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Security Guard Responsibilities

Updated February 06, 2018

Security guards work for organisations or private security firms and are primarily responsible for protecting a property and the people who occupy it. Some patrol an area by foot or vehicle, while others observe activities on television monitors at a fixed location. Security guards may be retired or moonlighting law enforcement officers or may have a law enforcement background. According to the Bureau of Labor Statistics, the median annual salary of security guards was £15,262 as of May, 2008.

Protection

The main duty of a security guard is to protect the people and property under his watch. A security guard who works at a private residence protects the grounds and occupants against possible intruders. In a business setting such as a shopping mall, the guards protect store operators and shoppers against theft.

Prevention

Security guards attempt to prevent incidents before they occur. Guards patrol the grounds of a property and observe anything that looks out of the ordinary. In a mall setting, the guard will patrol the car park and look for suspicious characters who may be attempting to break into vehicles or cause harm to a shopper who is returning to her car. Their presence inside the mall may discourage potential shoplifters.

Observing and Reporting

Security guards typically do not have the same authority as law enforcement officers and may not even be armed, depending on their work location. If an incident occurs that is beyond the scope of their authority, they should observe the activity and report it to the proper authorities. They should never leave their watch area to intervene in an incident that occurs off the property grounds.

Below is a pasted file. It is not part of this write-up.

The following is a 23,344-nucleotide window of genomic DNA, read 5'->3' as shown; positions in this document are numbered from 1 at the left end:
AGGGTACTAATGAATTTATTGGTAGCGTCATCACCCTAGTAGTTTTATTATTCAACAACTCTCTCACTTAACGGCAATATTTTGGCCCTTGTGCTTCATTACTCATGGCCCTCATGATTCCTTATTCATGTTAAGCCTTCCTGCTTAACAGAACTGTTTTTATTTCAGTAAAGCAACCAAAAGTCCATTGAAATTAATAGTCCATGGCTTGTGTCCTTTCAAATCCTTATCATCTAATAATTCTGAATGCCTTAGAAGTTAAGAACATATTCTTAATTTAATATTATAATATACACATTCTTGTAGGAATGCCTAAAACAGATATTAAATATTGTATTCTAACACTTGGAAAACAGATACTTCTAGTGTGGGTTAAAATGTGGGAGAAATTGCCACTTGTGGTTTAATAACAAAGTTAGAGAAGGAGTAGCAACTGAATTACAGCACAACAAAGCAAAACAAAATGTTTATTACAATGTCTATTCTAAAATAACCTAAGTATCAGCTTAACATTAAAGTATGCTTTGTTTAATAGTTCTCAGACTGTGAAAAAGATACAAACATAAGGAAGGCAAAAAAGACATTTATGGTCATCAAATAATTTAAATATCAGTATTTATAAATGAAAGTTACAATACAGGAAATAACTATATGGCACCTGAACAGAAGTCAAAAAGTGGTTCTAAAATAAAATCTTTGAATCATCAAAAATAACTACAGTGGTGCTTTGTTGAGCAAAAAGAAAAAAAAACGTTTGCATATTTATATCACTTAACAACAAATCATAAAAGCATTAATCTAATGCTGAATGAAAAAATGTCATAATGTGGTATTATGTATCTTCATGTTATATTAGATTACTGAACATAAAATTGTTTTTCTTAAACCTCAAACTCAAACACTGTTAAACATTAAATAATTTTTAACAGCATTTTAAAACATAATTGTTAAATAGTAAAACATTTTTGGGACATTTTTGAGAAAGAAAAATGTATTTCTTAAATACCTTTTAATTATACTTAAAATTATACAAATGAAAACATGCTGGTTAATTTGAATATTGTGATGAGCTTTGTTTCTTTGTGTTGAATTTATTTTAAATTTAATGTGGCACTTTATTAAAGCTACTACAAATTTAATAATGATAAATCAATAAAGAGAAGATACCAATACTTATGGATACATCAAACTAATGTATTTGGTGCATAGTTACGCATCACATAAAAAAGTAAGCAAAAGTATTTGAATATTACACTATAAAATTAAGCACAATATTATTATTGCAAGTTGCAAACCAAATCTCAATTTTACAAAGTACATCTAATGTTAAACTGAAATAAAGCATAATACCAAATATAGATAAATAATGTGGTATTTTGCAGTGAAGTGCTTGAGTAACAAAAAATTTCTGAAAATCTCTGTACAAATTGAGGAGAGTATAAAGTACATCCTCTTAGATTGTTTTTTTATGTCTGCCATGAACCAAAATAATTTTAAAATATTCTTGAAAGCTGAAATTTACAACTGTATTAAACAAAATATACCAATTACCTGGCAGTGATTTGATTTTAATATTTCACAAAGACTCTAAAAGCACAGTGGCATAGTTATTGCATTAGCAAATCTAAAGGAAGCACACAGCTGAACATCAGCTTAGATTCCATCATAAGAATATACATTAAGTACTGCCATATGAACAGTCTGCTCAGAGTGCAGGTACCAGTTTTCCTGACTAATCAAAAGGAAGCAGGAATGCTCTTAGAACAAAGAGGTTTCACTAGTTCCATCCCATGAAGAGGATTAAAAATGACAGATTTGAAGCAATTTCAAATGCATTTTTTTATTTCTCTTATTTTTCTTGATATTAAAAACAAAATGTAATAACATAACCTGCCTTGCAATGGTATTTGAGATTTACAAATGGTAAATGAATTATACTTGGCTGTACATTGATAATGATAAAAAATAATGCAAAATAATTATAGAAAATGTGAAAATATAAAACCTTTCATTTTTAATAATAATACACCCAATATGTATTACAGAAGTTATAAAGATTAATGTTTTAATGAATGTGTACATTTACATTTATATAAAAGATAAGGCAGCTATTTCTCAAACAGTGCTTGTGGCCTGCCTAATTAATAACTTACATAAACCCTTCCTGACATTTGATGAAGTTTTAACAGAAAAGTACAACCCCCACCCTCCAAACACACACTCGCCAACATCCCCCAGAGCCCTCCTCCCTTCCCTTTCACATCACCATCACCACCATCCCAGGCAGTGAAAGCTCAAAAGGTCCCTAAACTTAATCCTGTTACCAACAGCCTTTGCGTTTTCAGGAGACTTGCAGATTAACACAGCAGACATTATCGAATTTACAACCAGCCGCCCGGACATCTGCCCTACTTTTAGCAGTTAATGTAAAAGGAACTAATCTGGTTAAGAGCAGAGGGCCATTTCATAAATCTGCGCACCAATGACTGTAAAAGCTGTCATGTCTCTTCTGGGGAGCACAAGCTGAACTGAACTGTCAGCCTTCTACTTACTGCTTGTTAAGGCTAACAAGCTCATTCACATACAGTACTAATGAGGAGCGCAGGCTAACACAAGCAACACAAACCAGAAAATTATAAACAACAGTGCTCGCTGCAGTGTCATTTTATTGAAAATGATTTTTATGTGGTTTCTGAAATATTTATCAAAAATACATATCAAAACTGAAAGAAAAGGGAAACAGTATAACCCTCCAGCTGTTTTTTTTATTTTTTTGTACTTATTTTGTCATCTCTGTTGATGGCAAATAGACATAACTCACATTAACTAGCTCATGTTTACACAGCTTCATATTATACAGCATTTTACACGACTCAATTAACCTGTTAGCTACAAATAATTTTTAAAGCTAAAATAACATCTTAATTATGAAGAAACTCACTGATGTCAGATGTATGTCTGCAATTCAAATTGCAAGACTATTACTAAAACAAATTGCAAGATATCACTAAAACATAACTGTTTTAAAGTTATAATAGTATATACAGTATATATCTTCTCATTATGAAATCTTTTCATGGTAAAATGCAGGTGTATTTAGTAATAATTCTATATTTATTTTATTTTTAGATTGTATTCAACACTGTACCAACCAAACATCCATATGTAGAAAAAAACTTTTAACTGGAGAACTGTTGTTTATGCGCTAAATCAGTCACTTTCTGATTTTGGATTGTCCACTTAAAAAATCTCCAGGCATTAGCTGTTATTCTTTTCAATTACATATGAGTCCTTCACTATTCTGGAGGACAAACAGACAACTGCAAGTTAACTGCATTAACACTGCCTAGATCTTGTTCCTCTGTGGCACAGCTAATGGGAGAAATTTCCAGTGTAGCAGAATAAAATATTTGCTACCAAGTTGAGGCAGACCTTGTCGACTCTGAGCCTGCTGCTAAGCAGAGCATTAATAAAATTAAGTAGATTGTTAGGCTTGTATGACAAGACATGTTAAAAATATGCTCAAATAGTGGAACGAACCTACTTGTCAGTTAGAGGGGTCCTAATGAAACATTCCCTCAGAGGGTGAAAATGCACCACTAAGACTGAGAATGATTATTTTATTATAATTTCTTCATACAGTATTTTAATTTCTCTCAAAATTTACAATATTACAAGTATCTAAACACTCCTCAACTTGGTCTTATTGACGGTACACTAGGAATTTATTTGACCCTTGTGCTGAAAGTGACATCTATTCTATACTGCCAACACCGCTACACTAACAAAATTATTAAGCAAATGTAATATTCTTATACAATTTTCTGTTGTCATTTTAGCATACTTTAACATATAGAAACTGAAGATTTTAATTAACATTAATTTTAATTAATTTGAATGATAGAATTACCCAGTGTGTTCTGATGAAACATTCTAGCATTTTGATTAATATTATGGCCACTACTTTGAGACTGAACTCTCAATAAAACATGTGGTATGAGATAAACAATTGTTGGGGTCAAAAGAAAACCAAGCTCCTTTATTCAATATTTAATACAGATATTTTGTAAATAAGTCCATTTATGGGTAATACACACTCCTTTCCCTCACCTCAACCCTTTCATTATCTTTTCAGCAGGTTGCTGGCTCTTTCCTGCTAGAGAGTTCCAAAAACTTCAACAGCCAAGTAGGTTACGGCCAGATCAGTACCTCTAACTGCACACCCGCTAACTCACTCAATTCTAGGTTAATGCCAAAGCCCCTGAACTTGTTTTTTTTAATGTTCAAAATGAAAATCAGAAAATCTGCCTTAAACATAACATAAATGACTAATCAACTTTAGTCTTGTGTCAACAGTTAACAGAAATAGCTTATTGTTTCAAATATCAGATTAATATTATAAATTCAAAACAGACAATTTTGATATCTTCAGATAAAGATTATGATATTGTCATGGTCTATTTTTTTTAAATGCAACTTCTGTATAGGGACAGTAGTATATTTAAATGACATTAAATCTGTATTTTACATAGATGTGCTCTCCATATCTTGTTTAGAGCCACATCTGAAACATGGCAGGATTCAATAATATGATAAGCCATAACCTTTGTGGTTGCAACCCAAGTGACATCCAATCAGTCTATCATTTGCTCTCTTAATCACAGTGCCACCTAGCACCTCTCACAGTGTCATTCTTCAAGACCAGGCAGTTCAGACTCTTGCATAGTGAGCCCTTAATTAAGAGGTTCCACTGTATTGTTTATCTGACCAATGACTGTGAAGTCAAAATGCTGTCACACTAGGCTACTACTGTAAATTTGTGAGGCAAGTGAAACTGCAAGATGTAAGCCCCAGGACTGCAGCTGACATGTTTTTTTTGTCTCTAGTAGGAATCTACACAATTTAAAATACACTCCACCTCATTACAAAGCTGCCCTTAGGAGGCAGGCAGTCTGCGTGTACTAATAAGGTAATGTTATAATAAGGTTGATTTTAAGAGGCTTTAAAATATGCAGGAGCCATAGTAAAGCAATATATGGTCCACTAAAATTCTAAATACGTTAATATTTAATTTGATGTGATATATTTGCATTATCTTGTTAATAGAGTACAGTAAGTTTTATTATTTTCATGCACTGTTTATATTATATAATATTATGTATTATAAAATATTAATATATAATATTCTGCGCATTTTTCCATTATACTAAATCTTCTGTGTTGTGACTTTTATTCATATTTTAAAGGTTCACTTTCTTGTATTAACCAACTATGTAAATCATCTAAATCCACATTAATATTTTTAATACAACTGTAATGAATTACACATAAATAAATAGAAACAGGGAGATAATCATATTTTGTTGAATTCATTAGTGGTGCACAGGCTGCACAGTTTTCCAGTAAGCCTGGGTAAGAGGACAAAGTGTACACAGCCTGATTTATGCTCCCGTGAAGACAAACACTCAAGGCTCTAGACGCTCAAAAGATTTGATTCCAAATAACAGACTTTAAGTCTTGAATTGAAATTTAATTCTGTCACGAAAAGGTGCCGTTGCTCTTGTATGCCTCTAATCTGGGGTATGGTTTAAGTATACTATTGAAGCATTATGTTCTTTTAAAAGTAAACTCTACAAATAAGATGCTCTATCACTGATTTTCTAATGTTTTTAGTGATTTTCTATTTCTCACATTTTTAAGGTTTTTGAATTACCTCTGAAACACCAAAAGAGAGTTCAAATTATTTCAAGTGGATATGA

Inspecting

Some security guards have the responsibility of inspecting. Guards at a sporting event or rock concert inspect people and their property at the gate to look for contraband or illegal objects. Guards at airports screen passengers and their luggage to check for dangerous objects. Guards also may work at gates of companies or other institutions and check the credentials of those attempting to enter the facility.

Administrative

Security guards may need to keep records of who enters and exits a facility and provide them with visitor badges. In some cases, they may be required to take an inventory of products that are brought into the facility. They may also need to take an inventory of merchandise at the beginning and end of their shift to ensure that nothing has been stolen.

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About the Author

Chris Joseph writes for websites and online publications, covering business and technology. He holds a Bachelor of Science in marketing from York College of Pennsylvania.